Take time to regularly confirm to yourself why these paths are right for you. “Given how our society operates, you may often feel misunderstood, and others may challenge your timeline,” says Lurie. “Staying connected to your beliefs and vision and validating your own choices will hopefully help you navigate any challenging situations or relationships.”
Lurie further recommends looking for like-minded individuals for support. These people may be your coworkers and already existing friends, or it may require reaching out to new groups, such as communities in your field.
Talking To Loved Ones About Your Priorities
You’ll never be able to change other people’s beliefs and statements entirely. With that said, talking to people in your life about the goals that matter to you—especially if their attitude is negative—might make a difference.
A redirect can also work. When someone asks when you’re settling down, try, “I appreciate your interest in my family planning, but this isn’t the right time to discuss. I would love to tell you more about my upcoming backpacking trip in Europe, though,” says Angela Sitka, a licensed marriage and family therapist.
Angela Sitka, LMFT
Be curious and ask questions about a woman’s priorities, wants, desires and needs rather than assuming you know what is important to them.
At the same time, don’t assume they’re acting with malicious intent. Open up the conversation with something like, “I feel hesitant to share good news with you,” says Shelton. “It creates an opportunity for you to share how your professional advancements or travel adventures seem to be downplayed because you don’t have kids or are not married. Often the people in our lives will be shocked to receive this information.”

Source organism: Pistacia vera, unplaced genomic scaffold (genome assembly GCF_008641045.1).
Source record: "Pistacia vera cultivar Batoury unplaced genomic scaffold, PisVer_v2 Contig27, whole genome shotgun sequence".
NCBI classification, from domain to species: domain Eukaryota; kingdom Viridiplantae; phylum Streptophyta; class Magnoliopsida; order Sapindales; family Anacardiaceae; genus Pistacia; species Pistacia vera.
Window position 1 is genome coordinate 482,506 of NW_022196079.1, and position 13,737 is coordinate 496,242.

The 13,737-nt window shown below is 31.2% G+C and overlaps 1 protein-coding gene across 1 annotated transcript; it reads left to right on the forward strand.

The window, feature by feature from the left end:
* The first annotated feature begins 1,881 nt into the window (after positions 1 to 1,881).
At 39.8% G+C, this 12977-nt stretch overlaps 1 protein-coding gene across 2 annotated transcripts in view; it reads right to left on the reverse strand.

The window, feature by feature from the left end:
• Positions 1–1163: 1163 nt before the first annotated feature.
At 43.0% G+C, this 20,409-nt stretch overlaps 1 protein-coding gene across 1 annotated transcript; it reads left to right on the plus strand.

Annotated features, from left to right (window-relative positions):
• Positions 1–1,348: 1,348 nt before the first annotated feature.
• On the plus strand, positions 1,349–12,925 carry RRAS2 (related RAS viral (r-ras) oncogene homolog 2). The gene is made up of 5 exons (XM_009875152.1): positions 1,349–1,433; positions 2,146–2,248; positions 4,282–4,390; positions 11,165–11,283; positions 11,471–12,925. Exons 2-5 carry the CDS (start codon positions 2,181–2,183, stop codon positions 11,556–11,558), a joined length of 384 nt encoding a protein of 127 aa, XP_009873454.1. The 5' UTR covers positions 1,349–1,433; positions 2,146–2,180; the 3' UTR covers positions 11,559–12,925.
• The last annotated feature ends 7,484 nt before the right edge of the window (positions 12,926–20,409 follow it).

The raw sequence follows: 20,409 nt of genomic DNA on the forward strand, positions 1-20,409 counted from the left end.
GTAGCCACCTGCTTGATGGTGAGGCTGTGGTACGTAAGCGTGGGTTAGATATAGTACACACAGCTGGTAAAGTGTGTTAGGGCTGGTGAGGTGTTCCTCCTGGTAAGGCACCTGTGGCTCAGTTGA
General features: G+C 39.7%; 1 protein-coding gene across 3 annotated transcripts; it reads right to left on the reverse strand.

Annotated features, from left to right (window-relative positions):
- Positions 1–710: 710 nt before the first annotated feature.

Another tactic is acknowledging that they come from a place of concern, but you would rather talk about X things you’ve accomplished instead, adds Sitka. It’s less confrontational and changes the subject.
How To Confront Your Own Societal Biases
Odds are you’re not entirely off the hook with perpetuating these narratives either—internalized societal bias can be deeply ingrained. With that in mind, evaluate the message your actions and words, or lack thereof, send. One considerable aspect of this is removing the assumption every woman you meet wants partners and children in the future. Ask them instead about their plans generally, says Lurie.
Instead, Sitka encourages you to “be curious and ask questions about a woman’s priorities, wants, desires and needs rather than assuming you know what is important to them.” Celebrate occasions with them outside of just baby showers and weddings. Did your friend rent a great new place or buy a nice car? Did your cousin get into her top graduate school? Ask them if this is something they would like to celebrate, and then have a wonderful time.
Furthermore, help remove the idea that a partner is the most crucial relationship in a person’s life. “Being thoughtful about including a wider range of women’s social community to gatherings could be an easy but effective way of showing you recognize women who are in various stages of life,” says Sitka.
“For instance, invitations to weddings or parties could include allowing women to bring the important people in their life—best friends, close colleagues, siblings—instead of only significant others.”
What This Means For You
Going after and achieving your goals is incredible. They are worth celebrating whether it’s a baby or a new job. The most important thing is you’re doing what you want, not what society deems is right for you as a woman.
Read the full article here